The Fine Print On Reading In America

pexels-photo-247899.jpeg

Something every college professor or boss should know by now is that if you put a reading online with accompanying questions, nobody is going to read the document to find the answers. Everybody who is even remotely computer-literate knows the cheat code of Control + F, a.k.a the find function. A little search bar pops up, you put in any keyword or phrase, and you are told where and how many times the word or phrase is used in the document. Answers found, end of story. But this system of slacking is not simply confined to college students. I even find myself using it while reading news stories or other documents. I’m looking for one specific thing, the browser finds it for me, and I’m done. This is emblematic of a larger epidemic of skimming that is raging across the world of those who do still read. And it’s devastating to not only the journalism community as a whole, but also to the intellectual and mental health of America.

According to a 2015 study conducted by the Pew Research Center, 28 percent of Americans did not read even part of a book in 2014. However a positive takeaway from this survey is that millennials (18-29 in the survey) are the most likely out of any of the other age groups to have read a book in the past year with 80 percent (however the study did not appear to make a distinction between reading for school/work and reading for pleasure.) Nevertheless, this clearly is not just about the lazy college student who does not feel like reading an entire article, this is about America as a whole. Reading as an institution has been cast aside in recent decades in favor of more engaging forms of entertainment such as TV, which reigns supreme in the fight for America's attention, and video games. However studies show that by not reading, one is actually doing damage to his or her mental health.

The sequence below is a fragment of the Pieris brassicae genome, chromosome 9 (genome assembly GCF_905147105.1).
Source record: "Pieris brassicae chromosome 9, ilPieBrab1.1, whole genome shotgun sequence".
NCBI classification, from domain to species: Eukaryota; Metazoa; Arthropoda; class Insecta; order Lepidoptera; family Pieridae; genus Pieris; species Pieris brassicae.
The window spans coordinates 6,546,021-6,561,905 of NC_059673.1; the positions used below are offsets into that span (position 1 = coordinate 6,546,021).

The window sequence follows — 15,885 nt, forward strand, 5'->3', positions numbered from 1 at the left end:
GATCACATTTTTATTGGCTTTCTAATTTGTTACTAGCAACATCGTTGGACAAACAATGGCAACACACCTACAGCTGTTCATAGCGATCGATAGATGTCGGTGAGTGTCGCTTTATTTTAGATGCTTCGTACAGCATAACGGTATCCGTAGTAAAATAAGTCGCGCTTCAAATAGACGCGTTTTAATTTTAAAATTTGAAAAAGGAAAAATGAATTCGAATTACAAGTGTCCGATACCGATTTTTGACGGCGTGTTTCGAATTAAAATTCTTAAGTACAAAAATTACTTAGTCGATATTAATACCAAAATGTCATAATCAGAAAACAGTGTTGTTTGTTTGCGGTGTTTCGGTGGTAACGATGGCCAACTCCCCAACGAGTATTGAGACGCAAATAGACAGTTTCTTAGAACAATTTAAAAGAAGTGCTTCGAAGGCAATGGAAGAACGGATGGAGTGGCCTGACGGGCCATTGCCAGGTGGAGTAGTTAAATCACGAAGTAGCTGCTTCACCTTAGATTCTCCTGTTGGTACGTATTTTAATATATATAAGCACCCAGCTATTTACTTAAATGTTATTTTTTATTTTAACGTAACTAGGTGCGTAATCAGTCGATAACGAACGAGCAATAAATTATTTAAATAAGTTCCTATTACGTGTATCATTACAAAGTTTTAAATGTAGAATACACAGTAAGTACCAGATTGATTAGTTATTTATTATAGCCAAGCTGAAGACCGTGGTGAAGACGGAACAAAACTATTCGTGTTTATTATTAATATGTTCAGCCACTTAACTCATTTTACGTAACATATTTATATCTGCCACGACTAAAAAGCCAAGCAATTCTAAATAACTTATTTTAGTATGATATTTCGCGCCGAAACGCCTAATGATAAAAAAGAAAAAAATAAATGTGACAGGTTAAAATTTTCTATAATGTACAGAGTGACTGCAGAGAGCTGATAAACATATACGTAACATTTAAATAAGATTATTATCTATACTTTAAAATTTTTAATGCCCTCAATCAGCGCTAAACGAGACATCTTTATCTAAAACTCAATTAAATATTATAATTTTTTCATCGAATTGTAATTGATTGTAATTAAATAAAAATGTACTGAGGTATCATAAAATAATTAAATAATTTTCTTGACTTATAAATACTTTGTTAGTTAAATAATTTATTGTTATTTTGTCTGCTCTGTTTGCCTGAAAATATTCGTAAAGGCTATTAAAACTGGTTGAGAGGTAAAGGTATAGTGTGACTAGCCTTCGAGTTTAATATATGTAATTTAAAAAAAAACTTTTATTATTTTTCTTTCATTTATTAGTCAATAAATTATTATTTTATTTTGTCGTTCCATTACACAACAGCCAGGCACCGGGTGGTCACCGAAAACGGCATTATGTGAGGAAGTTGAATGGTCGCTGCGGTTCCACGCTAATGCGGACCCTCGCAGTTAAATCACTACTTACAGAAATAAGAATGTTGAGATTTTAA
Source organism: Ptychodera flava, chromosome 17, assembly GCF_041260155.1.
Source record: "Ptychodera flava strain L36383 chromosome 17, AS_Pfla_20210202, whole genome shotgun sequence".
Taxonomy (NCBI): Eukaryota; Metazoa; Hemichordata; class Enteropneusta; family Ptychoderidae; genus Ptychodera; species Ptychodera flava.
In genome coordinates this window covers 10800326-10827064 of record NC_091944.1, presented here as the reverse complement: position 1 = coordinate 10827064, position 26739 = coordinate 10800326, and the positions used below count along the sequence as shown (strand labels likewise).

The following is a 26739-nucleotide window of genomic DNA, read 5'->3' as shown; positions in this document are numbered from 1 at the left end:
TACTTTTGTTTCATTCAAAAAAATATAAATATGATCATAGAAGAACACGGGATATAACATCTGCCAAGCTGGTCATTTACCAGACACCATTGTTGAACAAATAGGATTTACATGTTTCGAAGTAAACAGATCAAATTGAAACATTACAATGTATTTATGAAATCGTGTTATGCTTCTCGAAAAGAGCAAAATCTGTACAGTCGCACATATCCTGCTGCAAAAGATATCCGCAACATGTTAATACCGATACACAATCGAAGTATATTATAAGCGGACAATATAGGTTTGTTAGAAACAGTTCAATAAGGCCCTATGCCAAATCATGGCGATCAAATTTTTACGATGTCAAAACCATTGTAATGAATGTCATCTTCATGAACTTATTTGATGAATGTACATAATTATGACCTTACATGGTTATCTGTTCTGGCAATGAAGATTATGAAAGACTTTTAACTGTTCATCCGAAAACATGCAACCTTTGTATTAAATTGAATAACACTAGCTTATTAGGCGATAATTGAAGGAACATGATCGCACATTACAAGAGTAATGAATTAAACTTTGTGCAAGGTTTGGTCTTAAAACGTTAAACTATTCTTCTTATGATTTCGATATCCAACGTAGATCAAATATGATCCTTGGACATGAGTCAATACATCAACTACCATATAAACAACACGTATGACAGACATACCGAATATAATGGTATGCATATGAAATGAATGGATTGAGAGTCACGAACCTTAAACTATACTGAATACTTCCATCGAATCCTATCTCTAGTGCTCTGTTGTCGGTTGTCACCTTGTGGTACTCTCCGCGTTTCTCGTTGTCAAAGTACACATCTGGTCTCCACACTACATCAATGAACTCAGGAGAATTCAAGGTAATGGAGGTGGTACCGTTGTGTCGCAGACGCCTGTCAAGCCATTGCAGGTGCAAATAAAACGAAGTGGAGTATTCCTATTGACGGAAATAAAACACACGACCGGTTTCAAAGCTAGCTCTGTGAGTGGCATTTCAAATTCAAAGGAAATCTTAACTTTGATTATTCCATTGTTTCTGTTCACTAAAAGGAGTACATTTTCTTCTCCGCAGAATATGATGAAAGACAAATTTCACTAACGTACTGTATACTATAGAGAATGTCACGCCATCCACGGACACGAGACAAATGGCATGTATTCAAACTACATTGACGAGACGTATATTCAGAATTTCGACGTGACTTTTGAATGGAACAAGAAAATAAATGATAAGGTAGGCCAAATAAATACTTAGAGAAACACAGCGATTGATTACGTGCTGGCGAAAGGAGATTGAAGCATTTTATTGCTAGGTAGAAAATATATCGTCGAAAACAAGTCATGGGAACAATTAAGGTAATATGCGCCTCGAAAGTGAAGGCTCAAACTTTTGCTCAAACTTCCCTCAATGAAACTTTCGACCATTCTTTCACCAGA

A study conducted at the University of Sussex showed that reading books, fiction in particular, had medicinal properties of lowering stress and anxiety. Subjects who read for a mere six minutes showed slower heart rates, relaxed muscles and reduced levels of stress. This is because it forces the brain to focus on a single task of conceptualizing what is being read and according to the study’s conductor Dr. David Lewis, reading is “an active engaging of the imagination as the words on the printed page stimulate your creativity and cause you to enter what is essentially an altered state of consciousness.” Furthermore reading, and what you are reading, also has a profound effect on a person’s emotional maturity. A study published in 2013 by The New School in New York City found that when subjects read literary fiction — fiction regarded as having literary merit as opposed to genre-fiction — they were better able to empathize with, infer and understand the thoughts and emotions of other people compared to those who read nothing or genre-fiction. So it not only matters if you read, but what you read.